Hidalgo (pop. 2,235,591)
The head office of CEDH Hidalgo is located in the city of Pachuca (ibid. n.d.w). Three other district bureaus are situated in Tenango de Doria, Huejutla de Reyes and Zimapan (ibid.).
Colima (pop. 542,627)
The CEDH Colima is located in the city of Colima and does not have district bureaus in other areas of that state (ibid. n.d.x).
Michoacan (pop. 3,985,667)
The CEDH Michoacan is located in Morelia and does not have district bureaus in other areas of that state (ibid. n.d.y).
Mexico state (pop. 13,096,686)
With a head office based in the city of Toluca, the CEDH Mexico state also has five district bureaus in Naucalpan de Juarez, Nezahualcoyotl, Ecatepec, Tejupilco and San Felipe de Progreso (ibid. n.d.z).
Tlaxcala (pop. 962,646)
In addition to its head office in the city of Tlaxcala, the CEDH Tlaxcala has three district offices in Apizaco, Calpulalpan and Huamantla (ibid. n.d.a.a).
Morelos (pop. 1,555,296)
The head office of the CEDH Morelos is located in the city of Cuernavaca (ibid. n.d.b.b). Three district bureaus are also situated in Cuautla, Mazatepec and Jojutla (ibid.).
Puebla (pop. 5,076,686)
The CEDH Puebla is located in the city of Puebla and has one district bureau in Cuetzalan del Progreso (ibid. n.d.c.c).
Guerrero (pop. 3,079,649)
With a head office based in the city of Chilpancingo de los Bravo, the CEDH Guerrero also has six district bureaus in Acapulco de Juarez, Iguala de la Independencia, Ometepec, Pungarabato, Tecpan de Galeana and Tlapa de Comonfort (ibid. n.d.d.d).
Veracruz (pop. 6,908,975)
In addition to its head office in the city of Xalapa, the CEDH Veracruz has nine district offices in Acayucan, Chicontepec, Papantla, Zongolica, Coatzacoalacos, Cordoba, Panuco, Tuxpan and Veracruz (ibid. n.d.e.e).
Tabasco (pop. 1,891,829)
The CEDH Tabasco has its head office in the city of Villahermosa and also has a bureau in Emiliano Zapata (ibid. n.d.f.f).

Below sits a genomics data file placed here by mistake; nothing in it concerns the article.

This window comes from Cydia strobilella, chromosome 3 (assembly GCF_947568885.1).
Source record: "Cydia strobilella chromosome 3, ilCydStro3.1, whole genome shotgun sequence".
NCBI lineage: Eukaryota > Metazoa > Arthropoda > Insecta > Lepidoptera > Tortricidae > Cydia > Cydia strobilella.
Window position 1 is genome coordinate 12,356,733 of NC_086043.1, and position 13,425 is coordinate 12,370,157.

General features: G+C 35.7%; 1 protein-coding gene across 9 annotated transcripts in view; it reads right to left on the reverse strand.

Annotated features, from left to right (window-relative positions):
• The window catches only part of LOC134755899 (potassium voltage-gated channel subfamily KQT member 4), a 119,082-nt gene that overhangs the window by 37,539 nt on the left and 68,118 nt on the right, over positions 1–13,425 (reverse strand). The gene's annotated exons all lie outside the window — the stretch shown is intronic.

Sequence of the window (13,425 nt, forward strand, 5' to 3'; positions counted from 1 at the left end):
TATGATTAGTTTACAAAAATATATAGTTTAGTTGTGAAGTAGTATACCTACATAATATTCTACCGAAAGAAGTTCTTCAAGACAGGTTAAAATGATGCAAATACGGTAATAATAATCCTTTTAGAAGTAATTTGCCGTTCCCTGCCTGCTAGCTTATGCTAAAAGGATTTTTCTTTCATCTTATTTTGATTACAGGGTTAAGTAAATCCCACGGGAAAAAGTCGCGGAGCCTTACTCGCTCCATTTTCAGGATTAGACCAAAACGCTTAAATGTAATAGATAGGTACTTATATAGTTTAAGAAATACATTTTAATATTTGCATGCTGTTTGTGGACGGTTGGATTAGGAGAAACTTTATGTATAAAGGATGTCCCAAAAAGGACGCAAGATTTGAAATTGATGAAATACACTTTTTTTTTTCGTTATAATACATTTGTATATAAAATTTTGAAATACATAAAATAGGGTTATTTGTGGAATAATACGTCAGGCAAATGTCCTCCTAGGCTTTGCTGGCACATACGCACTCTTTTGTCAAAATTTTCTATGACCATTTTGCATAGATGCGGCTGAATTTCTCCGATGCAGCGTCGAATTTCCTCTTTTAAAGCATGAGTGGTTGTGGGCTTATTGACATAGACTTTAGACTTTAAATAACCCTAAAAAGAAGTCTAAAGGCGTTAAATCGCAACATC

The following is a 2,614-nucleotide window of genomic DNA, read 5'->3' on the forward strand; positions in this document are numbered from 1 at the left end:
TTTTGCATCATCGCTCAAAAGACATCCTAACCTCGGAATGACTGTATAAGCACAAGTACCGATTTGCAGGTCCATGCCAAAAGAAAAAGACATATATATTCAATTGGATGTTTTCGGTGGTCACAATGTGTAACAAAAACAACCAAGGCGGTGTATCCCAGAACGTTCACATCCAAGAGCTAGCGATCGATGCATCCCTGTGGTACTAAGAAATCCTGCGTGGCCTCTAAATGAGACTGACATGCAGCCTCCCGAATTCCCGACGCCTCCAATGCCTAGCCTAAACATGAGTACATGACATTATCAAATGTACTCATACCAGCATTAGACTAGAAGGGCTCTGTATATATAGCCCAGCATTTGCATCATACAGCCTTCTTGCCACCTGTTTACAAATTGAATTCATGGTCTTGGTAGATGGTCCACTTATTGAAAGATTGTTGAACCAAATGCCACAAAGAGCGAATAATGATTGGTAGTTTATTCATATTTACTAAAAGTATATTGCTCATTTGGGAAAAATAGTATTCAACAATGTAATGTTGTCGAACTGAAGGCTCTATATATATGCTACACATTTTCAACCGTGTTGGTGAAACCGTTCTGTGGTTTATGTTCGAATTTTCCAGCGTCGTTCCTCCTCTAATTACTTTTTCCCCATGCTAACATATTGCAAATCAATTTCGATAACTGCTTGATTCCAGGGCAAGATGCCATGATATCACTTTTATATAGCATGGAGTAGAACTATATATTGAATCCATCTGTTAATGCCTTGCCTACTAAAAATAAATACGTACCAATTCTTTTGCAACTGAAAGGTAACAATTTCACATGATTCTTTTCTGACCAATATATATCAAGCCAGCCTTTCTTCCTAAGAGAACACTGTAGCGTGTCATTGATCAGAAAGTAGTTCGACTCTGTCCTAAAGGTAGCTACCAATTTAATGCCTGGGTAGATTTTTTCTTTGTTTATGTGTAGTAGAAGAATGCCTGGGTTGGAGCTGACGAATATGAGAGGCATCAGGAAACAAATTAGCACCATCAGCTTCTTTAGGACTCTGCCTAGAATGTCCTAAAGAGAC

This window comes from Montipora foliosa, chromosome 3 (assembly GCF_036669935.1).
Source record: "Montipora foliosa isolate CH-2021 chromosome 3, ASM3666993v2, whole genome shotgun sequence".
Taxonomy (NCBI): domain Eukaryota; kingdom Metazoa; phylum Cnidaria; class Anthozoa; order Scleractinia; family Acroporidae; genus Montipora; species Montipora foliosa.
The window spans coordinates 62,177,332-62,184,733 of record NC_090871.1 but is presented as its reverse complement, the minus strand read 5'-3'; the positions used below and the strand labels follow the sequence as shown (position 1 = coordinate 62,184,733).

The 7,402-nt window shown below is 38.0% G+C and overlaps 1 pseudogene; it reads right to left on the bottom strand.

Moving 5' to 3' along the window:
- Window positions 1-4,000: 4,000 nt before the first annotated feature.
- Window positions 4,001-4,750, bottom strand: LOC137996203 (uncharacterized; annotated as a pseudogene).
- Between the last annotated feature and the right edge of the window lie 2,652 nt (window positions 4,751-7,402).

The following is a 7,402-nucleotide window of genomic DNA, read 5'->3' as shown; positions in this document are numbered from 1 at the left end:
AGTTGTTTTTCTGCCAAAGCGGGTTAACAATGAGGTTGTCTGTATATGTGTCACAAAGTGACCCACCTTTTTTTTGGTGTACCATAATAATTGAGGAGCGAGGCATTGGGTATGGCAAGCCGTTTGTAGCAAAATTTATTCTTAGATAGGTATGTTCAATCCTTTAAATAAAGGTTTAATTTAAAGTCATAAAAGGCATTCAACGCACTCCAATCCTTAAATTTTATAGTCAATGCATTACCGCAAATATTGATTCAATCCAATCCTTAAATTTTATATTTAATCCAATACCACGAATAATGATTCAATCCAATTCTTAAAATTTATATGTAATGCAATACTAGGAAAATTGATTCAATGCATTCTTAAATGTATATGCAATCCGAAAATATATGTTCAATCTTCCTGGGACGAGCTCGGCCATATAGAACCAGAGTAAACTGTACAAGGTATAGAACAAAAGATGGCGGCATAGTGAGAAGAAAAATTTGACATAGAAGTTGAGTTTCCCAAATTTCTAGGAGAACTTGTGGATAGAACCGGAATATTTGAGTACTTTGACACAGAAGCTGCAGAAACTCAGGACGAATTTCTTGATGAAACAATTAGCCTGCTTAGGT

Campeche (pop. 690,689)
The CEDH Campeche is located in the city of Campeche and does not have district bureaus in other areas of that state (ibid. n.d.g.g).
Yucatan (pop. 1,658,210)
The CEDH Yucatan is located in Merida and does not have district bureaus in other areas of that state (ibid. n.d.h.h).
Quintana Roo (pop. 874,963)
With a head office based in the Chetumal, the CEDH Quintana Roo also has five bureaus in Cozumel, Felipe Carrillo Puerto, Jose Maria Morelos, Lazaro Cardenas and Cancun (ibid. n.d.i.i).
Oaxaca (pop. 3,438,765)
In addition to its head office in Oaxaca de Juarez, the CEDH Oaxaca has seven district offices in Huajuapan de Leon, Juchitan de Zaragoza, San Agustin Loxicha, San Juan Bautista Cuicatlan, San Juan Bautista Tuxtepec, San Pedro Mixtepec Joquila and Santo Domingo Tehuantepec (ibid. n.d.j.j).
Chiapas (pop. 3,920,892)
Chiapas has both CNDH and CEDH offices (ibid. n.d.k.k). The CNDH office in San Cristobal de las Casas offers services to citizens living in the highland and jungle areas of the state while the CNDH bureau in Tapachula provides assistance to migrants (ibid. n.d.l.l).
The CEDH Chiapas maintains its head office in Tuxtla Gutierrez and also has eight regional bureaus in Comitan de Dominguez, Motozintla de Mendoza, Palenque, Pichucalco, Tonala, Ocosingo, San Cristobal de las Casas and Tapachula (ibid. n.d.m.m).
This Response was prepared after researching publicly accessible information currently available to the Research Directorate within time constraints. This Response is not, and does not purport to be, conclusive as to the merit of any particular claim for refugee protection.
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____. n.d.t. "Jalisco." <http://www.cndh.org.mx/Principal/document/provictima/jalisco/ jalisco_CEDH.htm> [Accessed 8 Nov. 2004]
____. n.d.u. "Guanajuato." <http://www.cndh.org.mx/Principal/document/provictima/guanajuato/ guanajuato_PDHE.htm> [Accessed 8 Nov. 2004]